What Are the Benefits of Juicing with Carrots, Apples and Ginger?

Add ginger to your juice to boost your gingerol intake.
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The Harvard School of Public Health recommends that you eat at least 9 half-cup servings of fruits and vegetables each day, and suggests that you include these foods at each meal. With a vibrant sunny hue and a spicy kick, juice made from fresh carrots, apples and ginger provides a refreshing way to achieve your daily vegetable intake goals. Drinking the juice also boosts your vitamin and mineral intake, and provides phytonutrients, including compounds that fight cancer.

Vitamin A

Juicing carrots, ginger and apples yields a concoction rich in vitamin A, thanks in large part to the vitamin A content of carrots. Each 8-ounce glass provides 19,726 international units of vitamin A, which is more than 6 times the daily intake requirements for men and more than 8 times the daily intake requirements for women, as set by the Institute of Medicine. Vitamin A helps new cells grow and mature into functional tissue, nourishes your skin and boosts your immune system. Adding foods rich in vitamin A to your diet -- including juice made from carrots, apples and ginger -- also helps fight eye diseases, such as age-related macular degeneration, reports the University of Maryland Medical Center.

Potassium and Magnesium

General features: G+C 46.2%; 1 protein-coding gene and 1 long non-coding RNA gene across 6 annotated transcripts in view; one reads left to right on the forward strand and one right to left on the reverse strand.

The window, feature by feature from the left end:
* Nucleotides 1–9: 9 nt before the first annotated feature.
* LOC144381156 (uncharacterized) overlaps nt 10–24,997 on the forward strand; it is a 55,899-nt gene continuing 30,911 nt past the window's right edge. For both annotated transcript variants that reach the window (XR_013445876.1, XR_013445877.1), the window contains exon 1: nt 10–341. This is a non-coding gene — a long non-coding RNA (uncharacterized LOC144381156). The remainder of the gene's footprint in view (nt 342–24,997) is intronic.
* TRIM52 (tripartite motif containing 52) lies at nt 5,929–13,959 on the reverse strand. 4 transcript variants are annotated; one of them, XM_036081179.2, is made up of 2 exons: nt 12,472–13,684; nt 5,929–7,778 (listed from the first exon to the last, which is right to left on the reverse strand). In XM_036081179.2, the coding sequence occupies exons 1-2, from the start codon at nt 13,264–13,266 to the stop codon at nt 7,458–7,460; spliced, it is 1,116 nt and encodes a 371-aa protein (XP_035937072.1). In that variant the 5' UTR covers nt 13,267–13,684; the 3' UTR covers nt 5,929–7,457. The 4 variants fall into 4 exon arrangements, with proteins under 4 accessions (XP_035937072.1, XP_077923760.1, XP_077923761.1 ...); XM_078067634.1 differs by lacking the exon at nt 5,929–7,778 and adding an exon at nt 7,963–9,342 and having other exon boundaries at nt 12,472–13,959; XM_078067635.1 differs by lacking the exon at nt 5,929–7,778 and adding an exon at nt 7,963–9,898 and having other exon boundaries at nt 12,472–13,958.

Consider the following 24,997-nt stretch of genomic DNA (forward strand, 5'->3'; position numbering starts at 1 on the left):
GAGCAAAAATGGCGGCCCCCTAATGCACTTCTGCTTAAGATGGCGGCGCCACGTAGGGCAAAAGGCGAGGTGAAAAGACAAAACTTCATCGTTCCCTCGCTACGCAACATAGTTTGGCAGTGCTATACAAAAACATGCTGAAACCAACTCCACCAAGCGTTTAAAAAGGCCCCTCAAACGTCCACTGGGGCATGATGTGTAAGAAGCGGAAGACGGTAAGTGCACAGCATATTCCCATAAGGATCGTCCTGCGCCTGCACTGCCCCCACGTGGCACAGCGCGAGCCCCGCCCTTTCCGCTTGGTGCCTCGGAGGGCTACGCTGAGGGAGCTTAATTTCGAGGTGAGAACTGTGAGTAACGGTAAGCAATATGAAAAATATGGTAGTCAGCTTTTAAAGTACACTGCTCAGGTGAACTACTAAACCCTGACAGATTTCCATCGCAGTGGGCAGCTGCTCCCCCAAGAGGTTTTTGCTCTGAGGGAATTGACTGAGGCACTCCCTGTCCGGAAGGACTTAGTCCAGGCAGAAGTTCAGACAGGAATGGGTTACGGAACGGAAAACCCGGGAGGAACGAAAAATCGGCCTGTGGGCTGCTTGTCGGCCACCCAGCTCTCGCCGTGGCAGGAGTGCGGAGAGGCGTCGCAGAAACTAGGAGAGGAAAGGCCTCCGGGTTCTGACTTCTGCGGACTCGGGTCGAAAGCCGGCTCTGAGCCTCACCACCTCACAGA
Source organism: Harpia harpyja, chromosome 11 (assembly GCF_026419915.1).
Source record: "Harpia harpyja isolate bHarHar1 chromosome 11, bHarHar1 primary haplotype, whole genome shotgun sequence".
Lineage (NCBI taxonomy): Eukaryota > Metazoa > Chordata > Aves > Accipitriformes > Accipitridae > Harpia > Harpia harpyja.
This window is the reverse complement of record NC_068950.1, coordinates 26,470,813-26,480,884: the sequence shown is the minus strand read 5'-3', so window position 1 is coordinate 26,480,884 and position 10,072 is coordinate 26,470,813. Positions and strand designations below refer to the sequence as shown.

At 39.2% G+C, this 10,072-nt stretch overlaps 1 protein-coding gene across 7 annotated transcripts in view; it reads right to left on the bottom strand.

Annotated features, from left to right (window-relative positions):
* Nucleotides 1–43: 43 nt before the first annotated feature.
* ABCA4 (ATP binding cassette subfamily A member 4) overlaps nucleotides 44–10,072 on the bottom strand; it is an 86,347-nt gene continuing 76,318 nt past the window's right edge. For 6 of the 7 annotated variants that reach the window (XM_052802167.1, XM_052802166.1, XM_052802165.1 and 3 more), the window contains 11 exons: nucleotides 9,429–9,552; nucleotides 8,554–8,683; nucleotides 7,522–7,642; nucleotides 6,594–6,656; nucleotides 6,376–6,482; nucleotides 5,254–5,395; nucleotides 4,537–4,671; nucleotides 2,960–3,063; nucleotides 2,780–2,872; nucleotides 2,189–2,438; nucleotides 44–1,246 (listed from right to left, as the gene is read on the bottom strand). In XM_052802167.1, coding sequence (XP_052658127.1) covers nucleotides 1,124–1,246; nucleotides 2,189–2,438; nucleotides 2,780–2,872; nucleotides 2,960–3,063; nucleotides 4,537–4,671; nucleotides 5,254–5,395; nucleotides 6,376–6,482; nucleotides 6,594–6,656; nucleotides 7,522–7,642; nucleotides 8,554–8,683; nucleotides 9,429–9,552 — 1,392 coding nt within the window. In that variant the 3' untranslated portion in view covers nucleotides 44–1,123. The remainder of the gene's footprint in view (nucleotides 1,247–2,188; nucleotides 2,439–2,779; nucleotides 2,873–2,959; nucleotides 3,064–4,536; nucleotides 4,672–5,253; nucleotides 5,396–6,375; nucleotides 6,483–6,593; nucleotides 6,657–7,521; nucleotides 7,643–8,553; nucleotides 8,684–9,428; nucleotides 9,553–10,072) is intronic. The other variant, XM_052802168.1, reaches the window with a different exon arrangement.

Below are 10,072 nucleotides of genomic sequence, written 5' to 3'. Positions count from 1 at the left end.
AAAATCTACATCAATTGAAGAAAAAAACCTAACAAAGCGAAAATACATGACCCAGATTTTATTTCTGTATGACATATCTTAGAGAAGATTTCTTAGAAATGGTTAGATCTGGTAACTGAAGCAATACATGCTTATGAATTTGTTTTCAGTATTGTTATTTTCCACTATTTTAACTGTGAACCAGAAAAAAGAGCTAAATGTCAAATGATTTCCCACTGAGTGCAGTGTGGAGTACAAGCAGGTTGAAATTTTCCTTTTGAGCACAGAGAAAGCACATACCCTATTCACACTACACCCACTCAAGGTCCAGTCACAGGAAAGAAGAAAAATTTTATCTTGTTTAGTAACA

Juicing apples, carrots and ginger also helps you consume more potassium and magnesium, two minerals that play key roles in your health. Potassium helps your cells transmit electrical impulses, and it keeps your heart, muscles and digestive tract functional. Magnesium nourishes your bones and teeth, and it also helps produce the energy you need to get through the day. An 8-ounce serving of fresh carrot, apple and ginger juice contains 661 milligrams of potassium and 36 milligrams of potassium. That's 14 percent of the recommended daily potassium intake, as well as 9 percent and 11 percent, respectively, of the daily recommended magnesium intake for men and women, according to the Institute of Medicine.

Vitamin K

Fresh carrots, apples and ginger serve as a refreshing source of vitamin K. Getting enough vitamin K contributes to the health of your bones, but its main role involves blood clotting. After an injury, vitamin K helps set off a series of chemical reactions, called the coagulation cascade, that cause your blood cells to aggregate, forming clots. If your blood cannot coagulate, you risk increased blood loss after an injury, and you might also experience nosebleeds or bleeding gums. A serving of juice made from fresh carrots, apples and ginger provides 18 micrograms of vitamin K, which is 20 percent of the recommended daily intake of vitamin A for women, set by the Institute of Medicine, and 14 percent for men.

Ginger Phytonutrients

Using ginger in your juicing provides beneficial phytonutrients, including compounds that fight cancer growth. Compounds called terpenoids help combat endometrial cancer, reports a study published in "PLoS One" in 2012. The terpenoids activate a cancer-fighting protein called p53, triggering the death of cancer cells. Another study, published in "Nutrition and Cancer" in February 2013, notes that beneficial phytonutrients in ginger, called gingerols, also stunt the growth of prostate cancer cells. The effects of ginger require further investigation, but adding more ginger to your diet might promote lifelong health.

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